"Neither the extent, quantity nor quality of the use is mentioned, but only that it must exist. Neither the act, the ordinance, nor the law generally requires the court to speculate as to the number of acts or business transactions necessary to constitute an existing use. * * * Ordinarily an existing use for business combines two factors: (a) Construction or adaptability of a building or room for the purpose, and (b) employment of the building or room or land within the purpose. * * *

"The use for which the property is adapted need not be in actual operation at the time of the adoption of the ordinance, if the attending circumstances connected with the property bear out the conclusion that the owner intended to use the property for that purpose." Appeal of Haller Baking Co. (Pa.) 145 Atl. 77.

¶15 In that case the court held that the trial court had erred in finding that there must be a real or substantial use or regularity of use, in order to classify property as an existing use.

¶16 In the Massachusetts case of Cochran v. Roemer, 192 N.E. 58, was involved an application of the "nonconforming use" provision of a zoning ordinance. Before and for a time after the passage of the ordinance a retail coal and coke business was carried on by an individual. He sold to a company which made a complete change in the structure on the land. The court held that the business conducted by the company was the same in kind, although greater in extent than that carried on by the individual. The business had grown from a two-or threetruck concern to as much as a 28truck concern. The court reviewed and reversed a finding that the business was a great drawback to the development of the neighborhood as a residential district, that the heavy traffic incident to the enlarged business was a detriment to the development and comfort of the neighborhood. Noises arising in the conduct of the business had materially increased. The court said:

"All these noises are intimately tied up with the size of the business and are reasonable if business of that size is permissible. * * * The business of the fuel company is not different in kind from that of Berzon simply because it is bigger."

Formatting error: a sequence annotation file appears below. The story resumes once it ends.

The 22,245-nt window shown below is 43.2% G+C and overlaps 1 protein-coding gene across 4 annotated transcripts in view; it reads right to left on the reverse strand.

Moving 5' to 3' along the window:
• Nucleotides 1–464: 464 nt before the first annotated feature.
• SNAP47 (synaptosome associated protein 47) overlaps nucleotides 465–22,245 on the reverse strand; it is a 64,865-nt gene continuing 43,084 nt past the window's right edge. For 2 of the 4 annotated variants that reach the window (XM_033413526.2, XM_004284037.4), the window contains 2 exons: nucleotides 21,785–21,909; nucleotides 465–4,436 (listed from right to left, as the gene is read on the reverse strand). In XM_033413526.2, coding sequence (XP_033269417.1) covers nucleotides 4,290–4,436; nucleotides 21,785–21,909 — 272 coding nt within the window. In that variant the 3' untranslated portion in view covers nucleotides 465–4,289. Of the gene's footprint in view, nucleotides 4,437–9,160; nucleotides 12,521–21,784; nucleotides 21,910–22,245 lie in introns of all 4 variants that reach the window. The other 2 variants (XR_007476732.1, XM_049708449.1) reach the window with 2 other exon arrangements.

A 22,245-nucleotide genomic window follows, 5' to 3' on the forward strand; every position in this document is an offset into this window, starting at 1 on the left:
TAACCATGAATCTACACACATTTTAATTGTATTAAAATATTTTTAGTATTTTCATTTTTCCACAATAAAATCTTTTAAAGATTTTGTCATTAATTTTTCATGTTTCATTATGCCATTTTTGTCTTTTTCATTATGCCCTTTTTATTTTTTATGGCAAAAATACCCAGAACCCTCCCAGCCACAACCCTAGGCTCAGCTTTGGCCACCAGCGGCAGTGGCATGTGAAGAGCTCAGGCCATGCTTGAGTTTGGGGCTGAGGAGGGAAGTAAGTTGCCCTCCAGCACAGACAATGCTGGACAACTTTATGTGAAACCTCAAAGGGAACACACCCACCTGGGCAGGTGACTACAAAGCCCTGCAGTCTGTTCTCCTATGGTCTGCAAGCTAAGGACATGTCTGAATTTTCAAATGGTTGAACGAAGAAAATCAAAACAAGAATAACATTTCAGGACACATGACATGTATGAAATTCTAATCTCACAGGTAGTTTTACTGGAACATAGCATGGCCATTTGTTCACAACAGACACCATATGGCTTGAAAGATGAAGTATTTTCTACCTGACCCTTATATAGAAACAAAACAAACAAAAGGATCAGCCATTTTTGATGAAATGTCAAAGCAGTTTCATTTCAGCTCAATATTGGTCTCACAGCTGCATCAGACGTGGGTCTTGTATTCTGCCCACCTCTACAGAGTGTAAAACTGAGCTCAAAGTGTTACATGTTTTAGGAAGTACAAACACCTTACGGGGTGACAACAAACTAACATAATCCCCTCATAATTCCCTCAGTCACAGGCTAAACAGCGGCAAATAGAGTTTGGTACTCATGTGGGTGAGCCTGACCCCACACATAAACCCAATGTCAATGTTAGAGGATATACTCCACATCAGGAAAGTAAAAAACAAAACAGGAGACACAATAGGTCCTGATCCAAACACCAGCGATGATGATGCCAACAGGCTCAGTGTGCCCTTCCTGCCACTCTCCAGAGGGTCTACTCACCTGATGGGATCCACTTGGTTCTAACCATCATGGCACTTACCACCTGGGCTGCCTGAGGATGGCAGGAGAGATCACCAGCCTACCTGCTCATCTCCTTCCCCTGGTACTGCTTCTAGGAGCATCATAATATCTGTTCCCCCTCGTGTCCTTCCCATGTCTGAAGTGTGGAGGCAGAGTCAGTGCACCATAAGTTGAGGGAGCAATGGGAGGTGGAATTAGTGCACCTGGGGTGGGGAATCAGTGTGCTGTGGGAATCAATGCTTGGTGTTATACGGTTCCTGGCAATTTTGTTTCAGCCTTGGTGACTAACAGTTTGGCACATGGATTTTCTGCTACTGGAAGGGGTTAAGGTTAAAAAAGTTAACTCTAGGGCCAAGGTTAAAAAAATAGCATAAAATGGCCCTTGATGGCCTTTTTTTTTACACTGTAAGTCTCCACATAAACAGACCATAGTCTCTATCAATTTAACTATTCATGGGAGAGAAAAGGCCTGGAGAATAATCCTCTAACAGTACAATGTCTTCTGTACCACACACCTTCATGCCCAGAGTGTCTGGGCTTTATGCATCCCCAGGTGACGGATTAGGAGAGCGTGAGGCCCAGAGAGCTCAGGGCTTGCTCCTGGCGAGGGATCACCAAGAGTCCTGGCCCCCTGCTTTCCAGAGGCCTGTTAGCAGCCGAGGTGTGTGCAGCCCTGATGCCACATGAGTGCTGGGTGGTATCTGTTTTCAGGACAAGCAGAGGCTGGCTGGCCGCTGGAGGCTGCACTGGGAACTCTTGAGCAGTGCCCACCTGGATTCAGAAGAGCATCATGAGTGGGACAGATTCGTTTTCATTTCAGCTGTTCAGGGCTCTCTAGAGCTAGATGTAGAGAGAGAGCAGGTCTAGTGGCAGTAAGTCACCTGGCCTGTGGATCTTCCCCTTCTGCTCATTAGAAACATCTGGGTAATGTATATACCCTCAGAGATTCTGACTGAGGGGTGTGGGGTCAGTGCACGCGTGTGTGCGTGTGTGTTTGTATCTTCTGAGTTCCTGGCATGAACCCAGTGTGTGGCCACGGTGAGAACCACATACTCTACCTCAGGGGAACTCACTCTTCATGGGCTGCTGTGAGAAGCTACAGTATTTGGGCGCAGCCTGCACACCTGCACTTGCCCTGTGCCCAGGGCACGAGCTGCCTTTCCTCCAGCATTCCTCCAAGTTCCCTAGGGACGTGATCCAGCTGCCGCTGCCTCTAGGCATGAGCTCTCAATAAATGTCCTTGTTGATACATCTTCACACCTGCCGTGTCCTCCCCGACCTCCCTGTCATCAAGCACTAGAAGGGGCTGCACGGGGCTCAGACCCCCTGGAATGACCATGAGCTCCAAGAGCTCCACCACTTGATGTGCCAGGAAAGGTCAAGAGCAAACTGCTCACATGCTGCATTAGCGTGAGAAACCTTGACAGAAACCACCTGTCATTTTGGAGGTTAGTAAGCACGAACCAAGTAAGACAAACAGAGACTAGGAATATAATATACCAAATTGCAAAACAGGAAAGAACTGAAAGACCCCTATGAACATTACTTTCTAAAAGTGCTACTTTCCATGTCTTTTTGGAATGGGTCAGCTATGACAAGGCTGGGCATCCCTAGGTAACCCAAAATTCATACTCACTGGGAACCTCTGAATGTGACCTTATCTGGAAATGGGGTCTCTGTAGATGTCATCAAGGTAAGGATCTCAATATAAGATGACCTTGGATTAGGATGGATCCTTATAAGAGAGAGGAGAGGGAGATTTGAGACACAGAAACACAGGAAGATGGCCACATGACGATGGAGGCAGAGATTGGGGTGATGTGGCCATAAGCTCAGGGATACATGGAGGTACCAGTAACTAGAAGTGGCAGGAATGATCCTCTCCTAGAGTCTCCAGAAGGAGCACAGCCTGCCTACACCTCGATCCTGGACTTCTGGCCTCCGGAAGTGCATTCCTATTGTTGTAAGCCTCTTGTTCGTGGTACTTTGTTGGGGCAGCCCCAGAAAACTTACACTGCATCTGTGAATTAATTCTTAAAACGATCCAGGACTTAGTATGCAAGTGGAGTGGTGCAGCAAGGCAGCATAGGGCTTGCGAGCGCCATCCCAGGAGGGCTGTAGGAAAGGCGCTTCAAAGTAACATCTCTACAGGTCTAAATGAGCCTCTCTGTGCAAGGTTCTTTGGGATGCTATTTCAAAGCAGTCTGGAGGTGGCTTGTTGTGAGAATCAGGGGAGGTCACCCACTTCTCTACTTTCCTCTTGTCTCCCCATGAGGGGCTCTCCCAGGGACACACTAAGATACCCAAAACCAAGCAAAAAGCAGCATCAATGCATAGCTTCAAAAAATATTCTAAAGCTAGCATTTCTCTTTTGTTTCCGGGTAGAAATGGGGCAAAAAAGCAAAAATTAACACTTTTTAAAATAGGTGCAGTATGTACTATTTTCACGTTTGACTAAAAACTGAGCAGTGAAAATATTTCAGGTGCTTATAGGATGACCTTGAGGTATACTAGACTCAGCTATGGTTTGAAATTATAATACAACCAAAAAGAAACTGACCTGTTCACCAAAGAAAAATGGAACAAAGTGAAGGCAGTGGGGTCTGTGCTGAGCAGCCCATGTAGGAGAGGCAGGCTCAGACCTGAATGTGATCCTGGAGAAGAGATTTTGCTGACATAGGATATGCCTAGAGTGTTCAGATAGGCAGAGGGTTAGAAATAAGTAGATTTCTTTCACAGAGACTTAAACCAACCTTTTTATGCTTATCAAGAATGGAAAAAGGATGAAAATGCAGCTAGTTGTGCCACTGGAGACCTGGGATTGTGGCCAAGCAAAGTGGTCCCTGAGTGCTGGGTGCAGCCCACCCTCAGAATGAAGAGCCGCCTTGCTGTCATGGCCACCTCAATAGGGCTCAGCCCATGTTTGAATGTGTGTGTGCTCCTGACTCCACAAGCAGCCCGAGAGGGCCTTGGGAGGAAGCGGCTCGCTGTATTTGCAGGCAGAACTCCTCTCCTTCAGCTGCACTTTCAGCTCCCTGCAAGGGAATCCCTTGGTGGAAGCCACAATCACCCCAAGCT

¶17 While many cases can be found which uphold the right to restrict nonconforming uses in development, such cases, so far as we have been able to determine, have had under consideration situations where there has not been a breaking down of the district. In this case, as found by the court, the district is on the retrograde, so far as the classification is concerned. Whether rightly or wrongly, business houses have come into existence. The character of the neighborhood evidently has so changed that probably no number of injunctive processes could stop the trend or obtain the high classification anticipated. At all events, we cannot say, in view of the circumstances, that it is necessary for the public welfare, safety, or health of the neighborhood that the strict letter of the law be enforced, when to do so will present a serious constitutional question. Laws .should not be given a construction which will imperil their validity when reasonably open to a construction free from such peril. Chippewa Indians v. United States, 301 U.S. 358. The business has not changed in kind. The neighborhood will not be changed or seriously injured by the enlarged incidental use, to which the premises are put. By allowing a degree of elasticity in the application of the ordinance so that no arbitrary or unreasonable burden is imposed upon the pursuit of the occupation involved, we can, in view of all the circumstances of this case, avoid the necessity of declaring the ordinance unconstitutional either in its application or its general scope and thus keep within the rule of the cases of In re Dawson, supra, and Julian Oil & Royalties Co. v. Oklahoma City, 167 Okla. 384, 29 P. (2d) 952.

¶18 So holding, it follows that the trial court erred in issuing the injunction, and its judgment must be reversed, with directions to dismiss the petition.